Hertfordshire Regiment

This article looks at the Hertfordshire Regiment during the First World War and will help you research the soldiers who served with it. This page is one of my guides to help you research soldiers who served in the British Army:

The Hertfordshire Regiment in the First World War

The Hertfordshire Regiment was a Territorial Force regiment which consisted of a single battalion on the outbreak of war. The Regiment had its headquarters at Hertford and was part of the East Midland Brigade of the East Anglian Division. It recruited its soldiers from the following areas pre-war:

  • A Company: Hertford, Watton, Hatfield and Berkhamsted
  • B Company: St Albans, London Colney and Harpenden
  • C Company: Bishop’s Stortford, Sawbridgeworth, Braughing, Widford, Ware and Wadesmill
  • D Company: Watford and Chorley Wood
  • E Company: Royston, Letchworth, Baldock and Ashwell
  • F Company: Hemel Hempstead, Great Berkhamsted, Asheridge, Tring and Ivinghoe
  • G Company: Hitchin, Welwyn, Stevenage, Whitwell
  • H Company: Waltham Cross, Wormley, Cheshunt and Hoddesdon

The Commonwealth War Graves Commission recorded that between 7 November 1914, the Regiment’s first death during the war and 11 November 1918, the Hertfordshire Regiment suffered 812 dead.

1/1st Battalion The Hertfordshire Regiment

After the declaration of war, the Battalion was embodied and moved to Bury St Edmunds. At the time, it was serving as part of the East Midland Brigade of the East Anglian Division. In September, the Battalion formed a second-line unit and became the 1/1st Battalion. Though, it is often referred to as the 1st Battalion. On 6 November 1914, the Battalion landed in France where on 20 November, it joined the 4th (Guards) Brigade of the 2nd Division. On 19 August 1915, the Battalion joined the 6th Brigade which was also part of the 2nd Division in which it remained until 29 February 1916 when it joined the 118th Brigade of the 39th Division. On 8 February 1918, the Battalion transferred to the 116th Brigade of the 39th Division, before joining the 112th Brigade of the 37th Division on 11 May 1918. On 22 May 1918, the Battalion absorbed thirty officers and 650 other ranks of the 6th Battalion The Bedfordshire Regiment.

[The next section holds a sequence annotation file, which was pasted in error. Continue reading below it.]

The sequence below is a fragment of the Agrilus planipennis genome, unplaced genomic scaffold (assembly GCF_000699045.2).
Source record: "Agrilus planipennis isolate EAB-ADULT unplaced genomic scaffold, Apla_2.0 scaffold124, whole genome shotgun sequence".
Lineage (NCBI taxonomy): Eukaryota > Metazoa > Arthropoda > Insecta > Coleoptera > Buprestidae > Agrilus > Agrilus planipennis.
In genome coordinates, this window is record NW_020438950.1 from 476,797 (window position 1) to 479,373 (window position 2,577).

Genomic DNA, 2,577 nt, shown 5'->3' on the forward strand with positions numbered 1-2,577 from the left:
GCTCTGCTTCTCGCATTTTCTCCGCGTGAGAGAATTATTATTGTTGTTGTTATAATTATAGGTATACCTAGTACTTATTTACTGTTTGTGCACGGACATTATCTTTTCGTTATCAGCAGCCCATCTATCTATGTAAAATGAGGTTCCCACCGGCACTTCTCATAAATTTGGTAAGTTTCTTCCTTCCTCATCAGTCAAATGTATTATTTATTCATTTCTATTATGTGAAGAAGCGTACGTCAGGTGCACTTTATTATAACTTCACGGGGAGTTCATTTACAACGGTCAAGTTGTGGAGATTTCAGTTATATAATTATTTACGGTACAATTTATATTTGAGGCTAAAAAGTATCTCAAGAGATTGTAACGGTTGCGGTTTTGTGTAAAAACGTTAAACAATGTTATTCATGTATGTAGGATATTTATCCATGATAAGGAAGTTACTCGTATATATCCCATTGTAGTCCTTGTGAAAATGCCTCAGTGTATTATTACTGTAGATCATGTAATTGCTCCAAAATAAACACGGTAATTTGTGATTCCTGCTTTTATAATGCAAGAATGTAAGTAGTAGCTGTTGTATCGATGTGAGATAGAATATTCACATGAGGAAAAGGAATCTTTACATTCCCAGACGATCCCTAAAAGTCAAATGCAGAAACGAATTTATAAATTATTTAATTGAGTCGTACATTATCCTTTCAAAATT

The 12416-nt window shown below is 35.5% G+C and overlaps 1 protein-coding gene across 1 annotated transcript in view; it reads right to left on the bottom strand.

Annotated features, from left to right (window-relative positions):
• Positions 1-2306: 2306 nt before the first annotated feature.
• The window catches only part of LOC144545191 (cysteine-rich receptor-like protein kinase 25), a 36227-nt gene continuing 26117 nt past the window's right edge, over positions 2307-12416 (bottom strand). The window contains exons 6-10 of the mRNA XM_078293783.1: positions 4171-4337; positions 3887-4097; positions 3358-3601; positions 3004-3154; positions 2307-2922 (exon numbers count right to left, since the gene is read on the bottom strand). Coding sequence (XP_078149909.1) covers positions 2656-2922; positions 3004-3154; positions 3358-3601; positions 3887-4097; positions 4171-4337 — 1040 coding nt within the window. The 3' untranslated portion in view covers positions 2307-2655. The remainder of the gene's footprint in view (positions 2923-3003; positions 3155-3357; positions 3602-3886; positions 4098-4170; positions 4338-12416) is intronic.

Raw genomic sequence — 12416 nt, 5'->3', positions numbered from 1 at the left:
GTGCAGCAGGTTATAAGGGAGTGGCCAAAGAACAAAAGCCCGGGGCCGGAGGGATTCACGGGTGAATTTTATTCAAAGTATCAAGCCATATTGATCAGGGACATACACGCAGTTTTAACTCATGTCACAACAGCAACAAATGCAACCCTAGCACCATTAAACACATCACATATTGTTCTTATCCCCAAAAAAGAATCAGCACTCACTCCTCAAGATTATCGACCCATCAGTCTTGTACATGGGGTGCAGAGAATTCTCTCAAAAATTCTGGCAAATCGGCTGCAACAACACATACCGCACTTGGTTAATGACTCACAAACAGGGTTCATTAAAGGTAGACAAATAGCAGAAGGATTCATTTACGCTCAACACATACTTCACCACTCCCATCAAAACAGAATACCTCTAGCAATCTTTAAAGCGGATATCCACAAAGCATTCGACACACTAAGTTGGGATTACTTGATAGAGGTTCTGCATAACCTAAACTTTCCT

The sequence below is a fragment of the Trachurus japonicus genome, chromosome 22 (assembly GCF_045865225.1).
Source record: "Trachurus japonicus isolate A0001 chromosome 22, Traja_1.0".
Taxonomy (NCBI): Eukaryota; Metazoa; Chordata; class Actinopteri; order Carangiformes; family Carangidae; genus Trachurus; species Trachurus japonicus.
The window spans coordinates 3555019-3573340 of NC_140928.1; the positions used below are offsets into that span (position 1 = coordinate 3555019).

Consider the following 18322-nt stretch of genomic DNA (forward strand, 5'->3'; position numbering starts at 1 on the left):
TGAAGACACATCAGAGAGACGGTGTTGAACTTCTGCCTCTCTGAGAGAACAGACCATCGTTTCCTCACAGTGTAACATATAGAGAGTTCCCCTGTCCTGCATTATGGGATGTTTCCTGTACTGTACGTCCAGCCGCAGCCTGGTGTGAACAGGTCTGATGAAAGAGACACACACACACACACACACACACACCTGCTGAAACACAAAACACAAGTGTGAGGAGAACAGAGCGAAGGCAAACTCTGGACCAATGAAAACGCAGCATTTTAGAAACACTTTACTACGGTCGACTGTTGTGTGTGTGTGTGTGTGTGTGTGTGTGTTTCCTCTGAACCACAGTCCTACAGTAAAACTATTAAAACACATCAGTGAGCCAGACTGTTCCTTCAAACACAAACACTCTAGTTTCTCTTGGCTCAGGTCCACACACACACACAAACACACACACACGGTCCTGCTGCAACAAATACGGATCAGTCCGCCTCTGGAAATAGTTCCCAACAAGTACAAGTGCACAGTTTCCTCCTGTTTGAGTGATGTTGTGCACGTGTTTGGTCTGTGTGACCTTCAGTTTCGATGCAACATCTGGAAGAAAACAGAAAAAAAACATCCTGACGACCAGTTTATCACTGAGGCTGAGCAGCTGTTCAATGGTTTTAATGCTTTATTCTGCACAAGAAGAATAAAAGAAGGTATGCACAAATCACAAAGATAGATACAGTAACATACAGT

2/1st Battalion The Hertfordshire Regiment

The 2/1st Battalion was raised at Hertford in September 1914 as the Hertfordshire Regiment’s second-line battalion. In January 1915, the Battalion moved to Newmarket and joined the 207th Brigade of the 69th Division. In November 1915, the unit formed the 4/1st Battalion. In June 1916, the Battalion moved to Harrogate, then to Darlington in October and to Carburton Camp, Nottinghamshire in April 1917. On 20 September 1917, the 2/1st Battalion was disbanded.

3/1st Battalion The Hertfordshire Regiment

The 3/1st Battalion was raised at Hertford in December 1914 and by October 1915, had moved to Halton Camp, Tring. On 8 April 1916, it was redesignated as the 1st Reserve Battalion, part of the East Anglian Reserve Brigade while still at Halton Camp. On 11 July 1917, the Battalion was combined with the 5th Reserve Battalion The Bedfordshire Regiment while still at Halton.

4/1st Battalion The Hertfordshire Regiment

The 4/1st Battalion was formed by the 2/1st Battalion at Thetford, Norfolk in November 1915 and joined the 206th Brigade of the 69th Division. In July 1916, the Battalion moved to Harrogate, then to Welbeck in April 1917. The Battalion was disbanded in August 1917.

Researching Soldiers who Served with the Hertfordshire Regiment the First World War

Start off with my generic guides to researching soldiers who served in the British Army, especially those concerning medal records and abbreviations and acronyms. You’ll encounter a lot of military jargon in your research. The most important source of information for the Regiment during the war is its war diaries which are unfortunately quite poor. I’d therefore also recommend looking at the brigade headquarters’ war diaries for additional information. Many newspapers covering Hertfordshire during the war have been digitized and can be searched on Findmypast. Local newspapers are the best chance to find a photograph of a soldier.

Officers: A service record is the most important document to find but not all have survived. If a service record has survived it will either be at the National Archives or if an officer served past April 1922 with the Ministry of Defence. There are over 150 officer service records for the Hertfordshire Regiment at the National Archives. If an officer served past April 1922 then have a look at my article on ordering service records from the Ministry of Defence. Officers are mentioned throughout the 1/1st Battalion’s war diaries. If you’re researching an officer who became a casualty, I’d highly recommend looking at local newspapers, especially if you’re trying to find a photograph of them. For the date an officer was commissioned and his subsequent promotion dates, look at the London Gazette, Hart’s Army List and Army ListsJohn Harcourt Snowden Hertfordshire